A recent visit to Solomon Islands by the Commander of the Deployable Joint Force Headquarters has highlighted how much of an impact the Solomons International Assistance Force is having in the Pacific nation.
CAPTION: Commander of the Australian Deployable Joint Force Headquarters, Major General Scott Winter, left, meets with New Zealand Army soldier Warrant Officer Class Two Sarah Rutene from the Solomons International Assistance Force in Honiara, Solomon Islands. Story by Captain Jessica O’Reilly.
Commander of the Deployable Joint Force Headquarters, Major General Scott Winter, met with Australian Defence Force and Pacific forces personnel assigned to the Solomons International Assistance Force in Honiara.
Major General Winter said the visit reinforced the strength of the Pacific family and how much the operation means to the people of Solomon Islands.
“This visit was a timely opportunity to get forward and see the great work being done on the ground in Honiara by our troops and those of the Pacific family,” Major General Winter said.
“I am extremely proud of the achievements of our people in Solomon Islands, just as I am of those who are engaged across the region in our many cooperation activities.
“The drive, passion and enthusiasm of our soldiers, sailors and aviators to take on any and all tasks and to develop great friendships based on mutual trust is inspirational and, while I am not surprised, it is always great to see it in action.
“Solomon Islands is a great friend and neighbour.
“We have a long history together, with shared struggles in World War II and the incredible cooperation and shared journey of the Regional Assistance Mission to Solomon Islands highlights how far we have come together.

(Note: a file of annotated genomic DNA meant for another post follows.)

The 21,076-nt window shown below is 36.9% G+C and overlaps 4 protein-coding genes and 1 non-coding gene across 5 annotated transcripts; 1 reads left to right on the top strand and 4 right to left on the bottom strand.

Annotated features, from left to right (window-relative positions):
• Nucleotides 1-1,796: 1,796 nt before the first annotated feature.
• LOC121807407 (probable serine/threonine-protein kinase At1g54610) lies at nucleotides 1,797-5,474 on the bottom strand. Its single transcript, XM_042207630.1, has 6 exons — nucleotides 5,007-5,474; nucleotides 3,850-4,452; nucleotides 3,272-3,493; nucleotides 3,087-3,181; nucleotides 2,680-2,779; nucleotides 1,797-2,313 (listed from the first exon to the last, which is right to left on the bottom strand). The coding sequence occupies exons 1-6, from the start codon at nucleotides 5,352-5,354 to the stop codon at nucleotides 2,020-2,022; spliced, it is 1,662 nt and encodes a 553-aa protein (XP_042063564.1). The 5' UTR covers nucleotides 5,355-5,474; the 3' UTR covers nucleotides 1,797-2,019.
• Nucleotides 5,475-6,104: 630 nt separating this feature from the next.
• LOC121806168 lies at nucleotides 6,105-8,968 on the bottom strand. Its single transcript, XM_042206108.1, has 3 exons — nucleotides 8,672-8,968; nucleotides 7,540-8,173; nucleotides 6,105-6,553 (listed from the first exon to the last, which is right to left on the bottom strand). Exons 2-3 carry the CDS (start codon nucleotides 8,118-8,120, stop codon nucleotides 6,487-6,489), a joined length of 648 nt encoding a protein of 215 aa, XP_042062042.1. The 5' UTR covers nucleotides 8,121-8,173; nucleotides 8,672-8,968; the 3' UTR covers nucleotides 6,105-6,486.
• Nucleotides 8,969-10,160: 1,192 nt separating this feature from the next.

“All those who spend time in the beautiful landscape of Solomon Islands and get to know the warm-hearted people here develop deeper links to the region.”
Part of the ADF’s work under Operation Lilia is conducting a small boat handlers course for the Royal Solomon Islands Police Force, enhancing the current capability of its Maritime Division.
“Travel by boat is critical to getting about the islands, and it will be great to share some of the skills and training we have developed in the Australian Army in recent years with our Royal Solomon Islands Police Force colleagues,” Major General Winter said.
“Of course, this will certainly support the development of the Maritime Division’s small boats capability, however, it also represents mutually beneficial training for our team as they learn some local tips and draw on the Solomon Islands police experiences.”
For those on the ground in Honiara, meeting the contingent commander was symbolic of their efforts so far.
Army telecommunications technician Signaller Jane Harse said she gained a lot from Major General Winter’s visit.
“It was fantastic to see the commander on the ground with us,” Signaller Harse said.
“Being able to share our experiences with him was a definite highlight.
“I’ve been in-country for three months and I feel very lucky to be able to do my job in another country and experience the culture that Solomon Islands has to offer.
“Having reliable and sustainable communications with all of our Pacific partners is a priority.
“We achieve this through high-speed trusted network links.
“Each day we learn from each other and share our knowledge to pursue a common goal.
“It’s been particularly rewarding working with Solomon Islands personnel as they have been so welcoming and have treated us as their family.
“The work we are doing in Solomon Islands is extremely important.
“Since 2003, Australia has worked with Solomon Islands and our Pacific partners to focus on supporting stability, enabling economic growth and enhancing human development.
“This operation is no different and I am proud to be involved.”